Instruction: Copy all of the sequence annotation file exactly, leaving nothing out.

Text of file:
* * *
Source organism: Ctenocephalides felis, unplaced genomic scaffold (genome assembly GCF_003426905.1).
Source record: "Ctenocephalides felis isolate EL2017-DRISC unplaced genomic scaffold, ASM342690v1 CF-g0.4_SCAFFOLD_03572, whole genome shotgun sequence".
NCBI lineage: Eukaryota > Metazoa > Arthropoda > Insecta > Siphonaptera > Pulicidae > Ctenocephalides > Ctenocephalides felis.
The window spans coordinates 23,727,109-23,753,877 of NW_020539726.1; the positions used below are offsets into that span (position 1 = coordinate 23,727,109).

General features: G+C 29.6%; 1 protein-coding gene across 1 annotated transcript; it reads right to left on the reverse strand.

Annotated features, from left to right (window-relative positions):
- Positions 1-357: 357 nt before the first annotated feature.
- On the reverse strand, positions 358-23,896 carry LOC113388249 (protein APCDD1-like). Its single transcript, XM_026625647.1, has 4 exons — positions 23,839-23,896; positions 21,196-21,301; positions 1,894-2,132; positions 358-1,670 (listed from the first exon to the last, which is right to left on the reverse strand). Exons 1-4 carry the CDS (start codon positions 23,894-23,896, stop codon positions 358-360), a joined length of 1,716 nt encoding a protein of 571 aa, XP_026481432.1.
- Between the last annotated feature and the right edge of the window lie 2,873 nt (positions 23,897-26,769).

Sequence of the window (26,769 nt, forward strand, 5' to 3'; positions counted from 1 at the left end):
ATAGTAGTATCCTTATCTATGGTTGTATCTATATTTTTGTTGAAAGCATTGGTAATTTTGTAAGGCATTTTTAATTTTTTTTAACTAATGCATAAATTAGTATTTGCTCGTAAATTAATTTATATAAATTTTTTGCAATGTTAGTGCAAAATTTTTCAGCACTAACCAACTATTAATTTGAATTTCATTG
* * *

Source organism: Ctenocephalides felis, unplaced genomic scaffold (genome assembly GCF_003426905.1).
Source record: "Ctenocephalides felis isolate EL2017-DRISC unplaced genomic scaffold, ASM342690v1 CF-g0.4_SCAFFOLD_03572, whole genome shotgun sequence".
NCBI lineage: Eukaryota > Metazoa > Arthropoda > Insecta > Siphonaptera > Pulicidae > Ctenocephalides > Ctenocephalides felis.
The window spans coordinates 23,727,109-23,753,877 of NW_020539726.1; the positions used below are offsets into that span (position 1 = coordinate 23,727,109).

General features: G+C 29.6%; 1 protein-coding gene across 1 annotated transcript; it reads right to left on the reverse strand.

Annotated features, from left to right (window-relative positions):
- Positions 1-357: 357 nt before the first annotated feature.
- On the reverse strand, positions 358-23,896 carry LOC113388249 (protein APCDD1-like). Its single transcript, XM_026625647.1, has 4 exons — positions 23,839-23,896; positions 21,196-21,301; positions 1,894-2,132; positions 358-1,670 (listed from the first exon to the last, which is right to left on the reverse strand). Exons 1-4 carry the CDS (start codon positions 23,894-23,896, stop codon positions 358-360), a joined length of 1,716 nt encoding a protein of 571 aa, XP_026481432.1.
- Between the last annotated feature and the right edge of the window lie 2,873 nt (positions 23,897-26,769).

Sequence of the window (26,769 nt, forward strand, 5' to 3'; positions counted from 1 at the left end):
ATAGTAGTATCCTTATCTATGGTTGTATCTATATTTTTGTTGAAAGCATTGGTAATTTTGTAAGGCATTTTTAATTTTTTTTAACTAATGCATAAATTAGTATTTGCTCGTAAATTAATTTATATAAATTTTTTGCAATGTTAGTGCAAAATTTTTCAGCACTAACCAACTATTAATTTGAATTTCATTG